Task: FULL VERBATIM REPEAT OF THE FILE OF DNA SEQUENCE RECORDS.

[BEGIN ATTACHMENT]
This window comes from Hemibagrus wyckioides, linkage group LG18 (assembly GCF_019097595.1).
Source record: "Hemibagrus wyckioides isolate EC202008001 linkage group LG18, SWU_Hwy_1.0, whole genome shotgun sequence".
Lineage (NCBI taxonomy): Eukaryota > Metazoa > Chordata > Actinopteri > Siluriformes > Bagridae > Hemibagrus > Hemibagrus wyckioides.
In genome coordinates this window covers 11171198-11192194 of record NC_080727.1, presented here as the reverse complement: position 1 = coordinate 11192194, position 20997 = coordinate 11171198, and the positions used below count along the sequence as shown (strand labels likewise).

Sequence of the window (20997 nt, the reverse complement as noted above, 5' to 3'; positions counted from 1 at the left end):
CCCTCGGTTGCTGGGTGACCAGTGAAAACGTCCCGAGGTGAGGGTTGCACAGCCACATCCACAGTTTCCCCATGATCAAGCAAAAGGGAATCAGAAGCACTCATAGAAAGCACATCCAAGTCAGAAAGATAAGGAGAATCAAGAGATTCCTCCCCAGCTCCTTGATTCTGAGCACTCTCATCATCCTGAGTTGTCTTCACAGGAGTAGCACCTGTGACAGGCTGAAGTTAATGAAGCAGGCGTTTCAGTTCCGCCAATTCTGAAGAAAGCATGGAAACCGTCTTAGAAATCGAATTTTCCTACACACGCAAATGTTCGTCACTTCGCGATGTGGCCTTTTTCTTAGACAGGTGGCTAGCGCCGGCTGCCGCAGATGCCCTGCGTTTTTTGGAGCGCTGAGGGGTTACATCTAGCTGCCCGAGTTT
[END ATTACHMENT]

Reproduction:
This window comes from Hemibagrus wyckioides, linkage group LG18 (assembly GCF_019097595.1).
Source record: "Hemibagrus wyckioides isolate EC202008001 linkage group LG18, SWU_Hwy_1.0, whole genome shotgun sequence".
Lineage (NCBI taxonomy): Eukaryota > Metazoa > Chordata > Actinopteri > Siluriformes > Bagridae > Hemibagrus > Hemibagrus wyckioides.
In genome coordinates this window covers 11171198-11192194 of record NC_080727.1, presented here as the reverse complement: position 1 = coordinate 11192194, position 20997 = coordinate 11171198, and the positions used below count along the sequence as shown (strand labels likewise).

Sequence of the window (20997 nt, the reverse complement as noted above, 5' to 3'; positions counted from 1 at the left end):
CCCTCGGTTGCTGGGTGACCAGTGAAAACGTCCCGAGGTGAGGGTTGCACAGCCACATCCACAGTTTCCCCATGATCAAGCAAAAGGGAATCAGAAGCACTCATAGAAAGCACATCCAAGTCAGAAAGATAAGGAGAATCAAGAGATTCCTCCCCAGCTCCTTGATTCTGAGCACTCTCATCATCCTGAGTTGTCTTCACAGGAGTAGCACCTGTGACAGGCTGAAGTTAATGAAGCAGGCGTTTCAGTTCCGCCAATTCTGAAGAAAGCATGGAAACCGTCTTAGAAATCGAATTTTCCTACACACGCAAATGTTCGTCACTTCGCGATGTGGCCTTTTTCTTAGACAGGTGGCTAGCGCCGGCTGCCGCAGATGCCCTGCGTTTTTTGGAGCGCTGAGGGGTTACATCTAGCTGCCCGAGTTT